How I made a smiley toggle control — WotW

Cover image

This is the first post of a series called Widget of the Week.

As the name implies I’ll be creating every 7 days a widget based mostly on dribbles from UI Movement.

Transforming a gif to a full working HTML control is not as easy as it sounds, so I’ll be also writing about the process and explaining the reason behind the solution for the tricky parts.

Without further ado, this week widget is this toggle control:

toggle control

Preparing the elements

First we need to identify the parts of the widget, at first sight it looks like we need a container for the control, a background, the ball, and the faces inside the ball.

Almost everything can be done with HTML + CSS. The faces could be done with some CSS magic but I thought it would be easier to fire up an app and create SVG nodes for them. I just took a screen shot and redraw them:

drawing svg

We have now everything to start coding.

The HTML structure

The basic structure started to look like this:

<div id="widget" class="center">
  <div class="toggle-container">
    <!-- background -->
    <div class="toggle-bg"></div>

    <div class="ball-face">
      <div class="faces-container">
        <div class="faces-together">
          <!-- happy face svg -->
          <svg class="happy-face" ... />
          <!-- sleepy face svg -->
          <svg class="sleepy-face" ... />
        </div>
      </div>
    </div>
  </div>
</div>

Then I started to add some style to them, I used border radius for both the background and the ball-face, gradients and box-shadow helped to give volume to the sphere. Also I had to set the -webkit-tap-highlight-color to remove the highlight that appears when you tap on mobile. Then after some trial an error, I positioned the faces SVG.

.center {
  margin-left: calc(50% - 75px);
  margin-top: 50px;
}
.toggle-container {
  position: relative;
  cursor: pointer;
  margin: 20px 0;
  outline: 0;
  -webkit-tap-highlight-color: rgba(0, 0, 0, 0);
}
.toggle-bg {
  background: #d4cfd0;
  width: 150px;
  height: 70px;
  border-radius: 50px;
}
.ball-face {
  position: absolute;
  overflow: hidden;
  left: 7px;
  top: 7px;
  width: 56px;
  height: 56px;
  border-radius: 50%;
  background: linear-gradient(45deg, #c6c6c6 0%, #ffffff 60%);
  box-shadow: -1px 3px 8px 0px rgba(0, 0, 0, 0.2);
}
.faces-container {
  position: relative;
}
.faces-together {
  position: absolute;
  left: 0;
}
.happy-face {
  position: absolute;
  top: 18px;
  left: -120px;
  width: 25px;
}
.sleepy-face {
  position: absolute;
  top: 27px;
  left: 10px;
  width: 25px;
}

The interaction logic

To make the control work we need some JS code, so I imported Vue.js to quickly integrate the functionality.

Something like this is enough to start:

var widget = new Vue({
  el: "#widget",
  data: {
    active: false
  },
  methods: {
    toggle() {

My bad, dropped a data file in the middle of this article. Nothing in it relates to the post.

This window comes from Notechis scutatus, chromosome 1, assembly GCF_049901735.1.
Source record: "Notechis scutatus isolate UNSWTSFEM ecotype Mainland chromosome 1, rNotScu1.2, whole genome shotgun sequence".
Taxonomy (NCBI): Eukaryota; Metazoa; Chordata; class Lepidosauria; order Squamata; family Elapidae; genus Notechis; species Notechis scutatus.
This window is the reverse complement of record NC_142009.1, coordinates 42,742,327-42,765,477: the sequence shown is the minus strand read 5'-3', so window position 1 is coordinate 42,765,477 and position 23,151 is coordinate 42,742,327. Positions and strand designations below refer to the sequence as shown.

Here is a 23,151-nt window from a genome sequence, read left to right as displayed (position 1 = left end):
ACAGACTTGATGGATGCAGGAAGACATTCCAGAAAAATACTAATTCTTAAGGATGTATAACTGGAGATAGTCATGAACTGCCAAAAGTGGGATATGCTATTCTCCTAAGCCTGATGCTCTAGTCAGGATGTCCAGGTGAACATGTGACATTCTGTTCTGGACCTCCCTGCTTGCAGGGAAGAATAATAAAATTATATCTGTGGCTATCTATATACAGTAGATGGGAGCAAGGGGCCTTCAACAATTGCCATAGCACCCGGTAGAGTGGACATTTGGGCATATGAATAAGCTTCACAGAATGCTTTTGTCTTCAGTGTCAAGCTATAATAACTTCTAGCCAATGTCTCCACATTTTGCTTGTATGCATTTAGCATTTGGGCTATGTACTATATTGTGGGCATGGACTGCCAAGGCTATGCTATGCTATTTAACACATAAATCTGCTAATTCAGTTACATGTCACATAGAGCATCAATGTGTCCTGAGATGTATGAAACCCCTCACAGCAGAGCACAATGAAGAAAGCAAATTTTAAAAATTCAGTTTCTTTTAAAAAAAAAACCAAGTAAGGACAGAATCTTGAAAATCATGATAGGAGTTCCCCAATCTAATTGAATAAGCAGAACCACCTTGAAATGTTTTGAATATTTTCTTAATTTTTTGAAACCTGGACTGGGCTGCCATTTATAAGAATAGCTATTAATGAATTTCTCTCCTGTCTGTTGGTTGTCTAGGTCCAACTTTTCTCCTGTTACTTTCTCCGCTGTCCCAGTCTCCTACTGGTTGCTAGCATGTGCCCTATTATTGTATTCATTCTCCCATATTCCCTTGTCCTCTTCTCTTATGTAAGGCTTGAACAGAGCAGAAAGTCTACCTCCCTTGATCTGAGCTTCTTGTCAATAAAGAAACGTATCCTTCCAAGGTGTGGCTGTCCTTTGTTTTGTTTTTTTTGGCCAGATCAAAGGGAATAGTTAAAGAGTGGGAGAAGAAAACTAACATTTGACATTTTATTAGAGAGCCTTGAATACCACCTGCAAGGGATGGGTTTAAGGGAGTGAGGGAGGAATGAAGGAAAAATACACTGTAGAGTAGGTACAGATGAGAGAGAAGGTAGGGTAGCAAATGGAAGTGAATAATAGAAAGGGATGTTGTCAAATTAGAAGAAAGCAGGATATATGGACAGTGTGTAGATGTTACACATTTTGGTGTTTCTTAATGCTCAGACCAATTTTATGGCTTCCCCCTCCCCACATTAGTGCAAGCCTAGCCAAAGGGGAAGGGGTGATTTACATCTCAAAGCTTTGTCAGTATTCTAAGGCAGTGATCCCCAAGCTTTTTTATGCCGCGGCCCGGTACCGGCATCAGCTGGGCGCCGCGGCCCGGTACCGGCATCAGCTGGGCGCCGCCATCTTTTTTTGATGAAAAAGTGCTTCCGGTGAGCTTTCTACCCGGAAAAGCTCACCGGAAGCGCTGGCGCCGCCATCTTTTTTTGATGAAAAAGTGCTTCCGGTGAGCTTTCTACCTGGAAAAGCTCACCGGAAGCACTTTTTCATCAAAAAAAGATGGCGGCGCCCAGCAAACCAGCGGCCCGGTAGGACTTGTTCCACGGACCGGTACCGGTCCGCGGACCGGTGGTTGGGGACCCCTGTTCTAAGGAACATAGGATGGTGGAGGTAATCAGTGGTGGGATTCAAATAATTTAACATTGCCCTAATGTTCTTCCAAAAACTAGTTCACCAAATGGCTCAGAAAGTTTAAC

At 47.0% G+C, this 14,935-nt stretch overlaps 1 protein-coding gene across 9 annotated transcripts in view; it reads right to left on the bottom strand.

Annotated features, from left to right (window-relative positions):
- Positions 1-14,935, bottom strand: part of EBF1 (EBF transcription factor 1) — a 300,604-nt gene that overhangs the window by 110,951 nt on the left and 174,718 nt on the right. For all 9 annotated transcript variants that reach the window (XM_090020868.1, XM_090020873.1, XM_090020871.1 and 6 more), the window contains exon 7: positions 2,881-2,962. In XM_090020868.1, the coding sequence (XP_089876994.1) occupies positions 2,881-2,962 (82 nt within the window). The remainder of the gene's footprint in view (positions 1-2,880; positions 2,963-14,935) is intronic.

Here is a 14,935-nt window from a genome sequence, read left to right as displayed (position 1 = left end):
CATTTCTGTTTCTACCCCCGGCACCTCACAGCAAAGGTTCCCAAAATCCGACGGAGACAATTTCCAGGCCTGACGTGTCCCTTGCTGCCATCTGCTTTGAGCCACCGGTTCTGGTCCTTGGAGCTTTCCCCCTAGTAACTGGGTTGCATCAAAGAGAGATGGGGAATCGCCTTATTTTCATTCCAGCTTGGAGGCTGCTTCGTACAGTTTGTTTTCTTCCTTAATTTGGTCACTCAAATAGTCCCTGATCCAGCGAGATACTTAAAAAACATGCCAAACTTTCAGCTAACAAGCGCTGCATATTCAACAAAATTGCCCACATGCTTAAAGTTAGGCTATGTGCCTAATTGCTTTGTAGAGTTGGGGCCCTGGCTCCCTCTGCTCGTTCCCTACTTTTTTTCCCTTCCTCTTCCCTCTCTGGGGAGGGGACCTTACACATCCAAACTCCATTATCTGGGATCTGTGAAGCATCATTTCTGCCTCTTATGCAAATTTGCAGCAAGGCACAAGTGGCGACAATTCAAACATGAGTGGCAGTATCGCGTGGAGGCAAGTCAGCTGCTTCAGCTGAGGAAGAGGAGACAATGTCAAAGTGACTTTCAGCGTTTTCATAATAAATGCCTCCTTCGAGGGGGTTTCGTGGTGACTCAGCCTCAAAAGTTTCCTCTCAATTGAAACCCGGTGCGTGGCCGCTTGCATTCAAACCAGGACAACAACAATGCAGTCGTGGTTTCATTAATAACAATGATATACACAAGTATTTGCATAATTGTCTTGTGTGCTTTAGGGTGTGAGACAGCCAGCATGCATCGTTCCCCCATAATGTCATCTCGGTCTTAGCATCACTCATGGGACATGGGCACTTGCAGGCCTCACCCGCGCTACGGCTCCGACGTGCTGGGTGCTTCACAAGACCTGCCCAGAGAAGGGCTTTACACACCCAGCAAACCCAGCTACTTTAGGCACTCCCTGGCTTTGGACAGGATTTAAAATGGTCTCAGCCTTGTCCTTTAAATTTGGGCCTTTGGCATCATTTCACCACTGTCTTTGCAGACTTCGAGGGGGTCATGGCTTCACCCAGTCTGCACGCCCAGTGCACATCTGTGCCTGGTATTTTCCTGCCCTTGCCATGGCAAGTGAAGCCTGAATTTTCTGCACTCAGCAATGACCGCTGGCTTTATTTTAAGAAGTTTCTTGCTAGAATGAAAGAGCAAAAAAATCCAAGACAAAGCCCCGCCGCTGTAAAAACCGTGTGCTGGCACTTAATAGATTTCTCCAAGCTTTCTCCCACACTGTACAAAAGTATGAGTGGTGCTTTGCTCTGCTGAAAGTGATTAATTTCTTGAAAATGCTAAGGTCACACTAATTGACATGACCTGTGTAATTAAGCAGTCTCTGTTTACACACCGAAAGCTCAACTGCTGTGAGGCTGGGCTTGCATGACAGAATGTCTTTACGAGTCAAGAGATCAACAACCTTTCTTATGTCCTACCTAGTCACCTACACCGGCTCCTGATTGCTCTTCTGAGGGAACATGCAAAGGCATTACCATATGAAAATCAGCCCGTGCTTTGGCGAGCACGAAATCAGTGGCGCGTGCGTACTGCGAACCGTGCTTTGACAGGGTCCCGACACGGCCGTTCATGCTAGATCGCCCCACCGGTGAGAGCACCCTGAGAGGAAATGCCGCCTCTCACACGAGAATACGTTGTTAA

this.active = !this.active;
    }
  },
  computed: {
    isChecked() {
      return this.active ? "true" : "false";
    }
  }
});

Now, we just need to bind the toggle method to our toggle control inside the HTML like this:

<div id="widget" class="center">
  <div @click="toggle" class="toggle-container">] // ... rest of html</div>
</div>

At the moment there won’t be any visual changes, but if we inspect into the component it is already working, toggling the active property on each click. So the next thing to do is change the appearance depending on that property.

Binding CSS classes to Vue property

First I needed to create the CSS rules that would be applied when the toggle is ‘active’ so I started creating classes like

.ball-face.active {
  left: 87px;
}

That will move to the right the ball-face immediately, so we need a transition inside our already created .ball-face class:

.ball-face {
  ... other rules transition: left 0.4s ease-in-out;
}

That will animate the property ‘left’ in 0.4 seconds with a change of acceleration (ease) of type ‘in-out’. If you want to know more about transitions in CSS and what easing is, you can check this page.

After that we need to somehow append the ‘active’ class to the HTML when the Vue property is true, to do so we need to bind the class like this:

<div :class="{'active': active}" class="ball-face"></div>

Notice the colon in :class that helps binding the Vue properties to show or hide the 'active' class. That class will append to the already defined class 'ball-face'.

Now I tried to do the same for the rest of the properties. The only problem I had was when trying to animate the background color for the container background, it looks like CSS transitions don’t support that property yet. I had to do a work-around by having two backgrounds, a gray one and the colorful one one above the other. Instead of transitioning the color I just needed to animate the opacity.

For the faces I animated the left property too, then in the ball I put overflow: hidden; to mask the content. This is how it looks without the masking:

how animation looks

Accessibility

Our component has the functionality of a checkbox, so according to the MDN webdocs if we want to make it accessible we need to add a couple of properties. Also it mentions that the ‘space’ button is expected to toggle the control and I thought that the ‘Enter’ key should toggle it too, so I ended up with these bindings:

<label for="toggleControl">Click the sleepy face!</label>
<div
  @click="toggle"
  @keyup.space="toggle"
  @keyup.enter="toggle"
  :aria-checked="isChecked"
  class="toggle-container"
  role="checkbox"
  tabindex="0"
  id="toggleControl"
>
  ... rest of html
</div>

And now the final result!

That’s it for the first Widget of the Week, if you want to see a specific widget for next week, post it in the comments section.

See you next week!

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